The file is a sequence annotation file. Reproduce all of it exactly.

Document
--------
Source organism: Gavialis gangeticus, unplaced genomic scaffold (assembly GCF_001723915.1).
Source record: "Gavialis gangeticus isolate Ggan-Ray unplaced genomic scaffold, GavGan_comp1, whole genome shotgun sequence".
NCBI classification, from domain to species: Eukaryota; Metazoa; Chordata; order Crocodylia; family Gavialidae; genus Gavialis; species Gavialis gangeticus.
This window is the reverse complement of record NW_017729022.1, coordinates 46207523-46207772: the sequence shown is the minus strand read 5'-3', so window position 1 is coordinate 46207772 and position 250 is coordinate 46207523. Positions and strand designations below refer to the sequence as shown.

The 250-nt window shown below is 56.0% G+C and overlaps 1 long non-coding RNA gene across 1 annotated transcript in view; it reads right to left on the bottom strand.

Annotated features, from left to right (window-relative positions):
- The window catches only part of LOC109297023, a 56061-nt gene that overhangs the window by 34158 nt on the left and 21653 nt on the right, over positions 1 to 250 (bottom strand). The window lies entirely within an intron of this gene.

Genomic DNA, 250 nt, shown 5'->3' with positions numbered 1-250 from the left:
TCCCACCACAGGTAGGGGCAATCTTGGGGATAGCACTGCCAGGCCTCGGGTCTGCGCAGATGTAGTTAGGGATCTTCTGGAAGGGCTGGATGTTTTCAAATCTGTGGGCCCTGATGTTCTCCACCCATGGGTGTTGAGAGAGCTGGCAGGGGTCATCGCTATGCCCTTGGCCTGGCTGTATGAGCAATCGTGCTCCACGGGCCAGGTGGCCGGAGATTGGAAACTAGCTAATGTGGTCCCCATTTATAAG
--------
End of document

Source organism: Gavialis gangeticus, unplaced genomic scaffold (assembly GCF_001723915.1).
Source record: "Gavialis gangeticus isolate Ggan-Ray unplaced genomic scaffold, GavGan_comp1, whole genome shotgun sequence".
NCBI classification, from domain to species: Eukaryota; Metazoa; Chordata; order Crocodylia; family Gavialidae; genus Gavialis; species Gavialis gangeticus.
This window is the reverse complement of record NW_017729022.1, coordinates 46207523-46207772: the sequence shown is the minus strand read 5'-3', so window position 1 is coordinate 46207772 and position 250 is coordinate 46207523. Positions and strand designations below refer to the sequence as shown.

The 250-nt window shown below is 56.0% G+C and overlaps 1 long non-coding RNA gene across 1 annotated transcript in view; it reads right to left on the bottom strand.

Annotated features, from left to right (window-relative positions):
- The window catches only part of LOC109297023, a 56061-nt gene that overhangs the window by 34158 nt on the left and 21653 nt on the right, over positions 1 to 250 (bottom strand). The window lies entirely within an intron of this gene.

Genomic DNA, 250 nt, shown 5'->3' with positions numbered 1-250 from the left:
TCCCACCACAGGTAGGGGCAATCTTGGGGATAGCACTGCCAGGCCTCGGGTCTGCGCAGATGTAGTTAGGGATCTTCTGGAAGGGCTGGATGTTTTCAAATCTGTGGGCCCTGATGTTCTCCACCCATGGGTGTTGAGAGAGCTGGCAGGGGTCATCGCTATGCCCTTGGCCTGGCTGTATGAGCAATCGTGCTCCACGGGCCAGGTGGCCGGAGATTGGAAACTAGCTAATGTGGTCCCCATTTATAAG